While test transactions are a valuable learning experience, completing real transactions requires navigating the unexpected hiccups that often happen in real life. Some POS systems allow retailers to simulate common problems, such as declined credit cards, but solving them with a real customer waiting for you is completely different.
Ideally, you don’t want learners trying a new skill for the first time on the job. Instead, have them practice the skill several times in a real-world context first. Not only will this help learners remember to do the right things, but it will increase their confidence for when it counts. —Stephen Meyer, Rapid Learning Institute
Even the simplest POS systems have a learning curve. For this reason, retailers may want to choose quieter periods to conduct real transactions with their new POS. Practicing using a POS with real customers is likely to be a lot easier during quieter periods because lines will be shorter, and staff may feel less pressure as they get used to the new system.
For brick-and-mortar retailers, the early morning during a weekday may be the ideal time. For others, it might be during the final hour of a store’s day or just after the afternoon rush. It may also be worth considering the preferences of individual staff members. A time that one employee may find convenient may not work as well for another.
Completing real transactions can also reveal problems that may not be as easily identified during test transactions. This includes apps or integrations that are missing, or potential problems with a POS system’s configuration.
4. Give employees enough time to acclimate
Migrating to a new point of sale system can be challenging, and so can training retail staff to use it. The less time staff have to acclimate to a new POS and learn how to use it, the greater the likelihood that mistakes will be made when the system is live.
Offer enough training time for employees to develop the muscle memory to access common features and perform routine tasks. The longer staff have to practice conducting transactions and navigating a new tool and workflow, the more confident they’re likely to be during real interactions with customers. This means faster, smoother transactions, fewer mistakes, and happier customers.
Consider the different ways people learn when developing training programs for retail staff. As such, a one-size-fits-all approach to staff training may not be effective. Consider spending time with individual staff members to ensure that they’re able to successfully complete routine tasks on the new system.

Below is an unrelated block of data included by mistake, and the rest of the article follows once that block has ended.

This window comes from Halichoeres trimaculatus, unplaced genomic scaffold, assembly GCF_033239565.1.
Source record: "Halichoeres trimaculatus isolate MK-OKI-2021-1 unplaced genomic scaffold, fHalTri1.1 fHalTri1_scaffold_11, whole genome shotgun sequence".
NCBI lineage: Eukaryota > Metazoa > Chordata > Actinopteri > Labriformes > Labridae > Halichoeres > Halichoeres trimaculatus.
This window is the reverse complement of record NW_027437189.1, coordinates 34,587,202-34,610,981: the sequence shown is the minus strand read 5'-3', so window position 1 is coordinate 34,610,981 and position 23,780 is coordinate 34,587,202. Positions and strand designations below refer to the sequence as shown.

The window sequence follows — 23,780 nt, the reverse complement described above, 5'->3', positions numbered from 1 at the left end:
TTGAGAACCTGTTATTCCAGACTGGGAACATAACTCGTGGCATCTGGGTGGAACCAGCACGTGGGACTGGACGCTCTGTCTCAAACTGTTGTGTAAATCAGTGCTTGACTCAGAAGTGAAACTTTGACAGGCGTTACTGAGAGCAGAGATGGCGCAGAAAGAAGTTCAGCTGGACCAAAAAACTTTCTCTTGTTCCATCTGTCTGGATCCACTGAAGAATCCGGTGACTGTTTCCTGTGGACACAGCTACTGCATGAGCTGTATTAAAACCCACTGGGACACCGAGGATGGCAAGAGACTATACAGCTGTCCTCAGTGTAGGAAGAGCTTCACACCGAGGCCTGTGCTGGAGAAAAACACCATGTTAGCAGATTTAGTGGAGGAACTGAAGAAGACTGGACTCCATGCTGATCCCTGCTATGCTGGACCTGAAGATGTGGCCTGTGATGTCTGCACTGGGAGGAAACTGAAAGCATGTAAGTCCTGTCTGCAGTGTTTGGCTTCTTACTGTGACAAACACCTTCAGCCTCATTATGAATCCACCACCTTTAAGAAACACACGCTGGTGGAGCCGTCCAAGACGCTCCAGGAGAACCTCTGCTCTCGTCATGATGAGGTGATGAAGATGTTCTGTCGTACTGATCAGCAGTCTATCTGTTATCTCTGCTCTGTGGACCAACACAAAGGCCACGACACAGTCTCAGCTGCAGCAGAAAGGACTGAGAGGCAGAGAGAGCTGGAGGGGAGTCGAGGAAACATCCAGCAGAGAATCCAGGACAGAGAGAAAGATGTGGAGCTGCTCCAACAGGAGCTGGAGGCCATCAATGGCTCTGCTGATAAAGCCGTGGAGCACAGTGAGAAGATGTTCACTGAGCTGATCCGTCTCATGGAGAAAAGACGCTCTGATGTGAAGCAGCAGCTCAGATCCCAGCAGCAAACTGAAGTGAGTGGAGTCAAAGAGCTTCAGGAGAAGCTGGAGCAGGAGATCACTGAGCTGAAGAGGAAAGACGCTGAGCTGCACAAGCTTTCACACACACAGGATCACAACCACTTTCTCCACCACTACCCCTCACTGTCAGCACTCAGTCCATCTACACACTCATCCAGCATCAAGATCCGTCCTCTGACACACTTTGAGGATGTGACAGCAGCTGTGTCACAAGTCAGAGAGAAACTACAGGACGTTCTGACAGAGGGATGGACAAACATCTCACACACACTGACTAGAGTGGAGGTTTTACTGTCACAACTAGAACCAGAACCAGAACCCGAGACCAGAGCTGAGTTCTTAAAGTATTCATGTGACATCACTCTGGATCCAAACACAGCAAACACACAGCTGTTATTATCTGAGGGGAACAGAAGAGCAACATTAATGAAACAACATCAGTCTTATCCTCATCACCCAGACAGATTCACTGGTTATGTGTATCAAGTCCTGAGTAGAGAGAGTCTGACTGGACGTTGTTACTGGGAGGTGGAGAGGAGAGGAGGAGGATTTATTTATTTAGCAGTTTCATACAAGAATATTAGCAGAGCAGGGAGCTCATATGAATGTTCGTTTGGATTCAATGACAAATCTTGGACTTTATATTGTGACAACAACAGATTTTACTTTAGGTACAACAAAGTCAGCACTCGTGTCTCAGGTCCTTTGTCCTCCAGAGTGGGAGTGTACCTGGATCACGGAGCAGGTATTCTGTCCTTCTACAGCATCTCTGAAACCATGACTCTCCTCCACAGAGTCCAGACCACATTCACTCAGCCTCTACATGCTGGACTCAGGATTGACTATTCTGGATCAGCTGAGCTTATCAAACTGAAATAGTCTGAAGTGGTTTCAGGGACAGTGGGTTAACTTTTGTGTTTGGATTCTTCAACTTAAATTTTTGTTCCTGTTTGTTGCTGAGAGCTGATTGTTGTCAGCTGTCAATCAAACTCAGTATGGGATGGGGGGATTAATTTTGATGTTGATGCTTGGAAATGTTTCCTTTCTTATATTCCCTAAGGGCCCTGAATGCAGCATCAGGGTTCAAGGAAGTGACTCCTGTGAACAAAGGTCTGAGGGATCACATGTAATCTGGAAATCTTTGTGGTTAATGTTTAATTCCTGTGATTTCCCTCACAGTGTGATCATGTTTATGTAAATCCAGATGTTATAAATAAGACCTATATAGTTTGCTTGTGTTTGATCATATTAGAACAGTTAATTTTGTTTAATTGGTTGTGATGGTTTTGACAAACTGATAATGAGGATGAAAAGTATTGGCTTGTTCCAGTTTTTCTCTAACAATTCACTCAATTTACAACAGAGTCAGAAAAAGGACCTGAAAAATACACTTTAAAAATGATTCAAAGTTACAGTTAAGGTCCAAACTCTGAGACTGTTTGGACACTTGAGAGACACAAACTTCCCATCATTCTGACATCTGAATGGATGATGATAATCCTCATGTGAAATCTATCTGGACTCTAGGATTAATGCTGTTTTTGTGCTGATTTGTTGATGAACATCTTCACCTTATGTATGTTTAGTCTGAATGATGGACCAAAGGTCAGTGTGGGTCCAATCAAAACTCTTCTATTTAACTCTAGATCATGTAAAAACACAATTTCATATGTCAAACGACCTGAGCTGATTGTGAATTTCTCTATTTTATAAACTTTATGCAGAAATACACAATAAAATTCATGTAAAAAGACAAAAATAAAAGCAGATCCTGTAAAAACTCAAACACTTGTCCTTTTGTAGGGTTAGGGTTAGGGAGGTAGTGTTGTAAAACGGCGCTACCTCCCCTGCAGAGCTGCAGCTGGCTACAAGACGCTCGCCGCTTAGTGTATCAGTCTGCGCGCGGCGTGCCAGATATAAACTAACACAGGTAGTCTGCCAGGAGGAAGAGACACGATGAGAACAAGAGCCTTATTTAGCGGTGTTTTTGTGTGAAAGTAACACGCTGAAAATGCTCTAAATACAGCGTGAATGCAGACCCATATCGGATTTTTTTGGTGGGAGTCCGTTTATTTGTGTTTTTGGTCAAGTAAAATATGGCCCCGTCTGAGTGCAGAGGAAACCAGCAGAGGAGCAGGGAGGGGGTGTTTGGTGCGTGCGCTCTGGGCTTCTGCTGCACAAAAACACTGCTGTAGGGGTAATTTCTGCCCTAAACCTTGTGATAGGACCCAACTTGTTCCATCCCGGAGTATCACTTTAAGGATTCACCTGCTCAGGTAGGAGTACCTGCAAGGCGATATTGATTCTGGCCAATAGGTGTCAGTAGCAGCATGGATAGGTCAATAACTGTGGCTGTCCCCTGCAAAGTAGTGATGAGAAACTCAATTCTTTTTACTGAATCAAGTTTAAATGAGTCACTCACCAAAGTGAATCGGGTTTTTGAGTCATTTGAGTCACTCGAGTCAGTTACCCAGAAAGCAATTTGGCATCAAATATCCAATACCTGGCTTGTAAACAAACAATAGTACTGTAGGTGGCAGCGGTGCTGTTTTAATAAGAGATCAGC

Investing enough time in staff training can save both time and money in the long run.
5. Ask for employee feedback
After introducing staff to a new POS and giving them enough time to learn how to use it, ask specific questions about their experience to surface potential problems and to make staff feel that their opinions and expertise are valued.
Curiosity is vital for building thriving companies and for fostering healthy relationships between managers and co-workers. Asking good questions gives you the power to solicit quality employee feedback, spark innovation, avoid fire-drills, and help employees show-up as their best selves. —David Hassell, 15Five
Asking general questions about, for example, access to the reports and customer information, can be a good starting point. Then, drill down with follow-up questions. Ask for examples of reports employees can’t configure or information they can’t find, and offer actionable solutions.
Asking open-ended questions rather than simple yes/no questions can help you get more candid, thoughtful feedback. For example, retailers could ask shop staff what additional functionality would help them serve customers more effectively, or which apps and integrations could improve the checkout experience.
Practice with the new POS
Training retail employees to use a new POS system takes time. But with a little planning and attention to detail, upgrading to a new POS doesn’t have to be difficult.
Shopify’s step-by-step onboarding process makes switching to Shopify POS easy. From setting up the Shopify POS app to creating customer profiles, Shopify can help retailers get up to speed quickly and seamlessly. As your retail staff learn how to run transactions, accept returns, and print reports, your store’s online customers won’t notice a thing. And a single backend ensures your inventory counts are accurate everywhere, in real-time. Customers can pay however and wherever they want, which means happier shoppers, more sales, and higher revenues.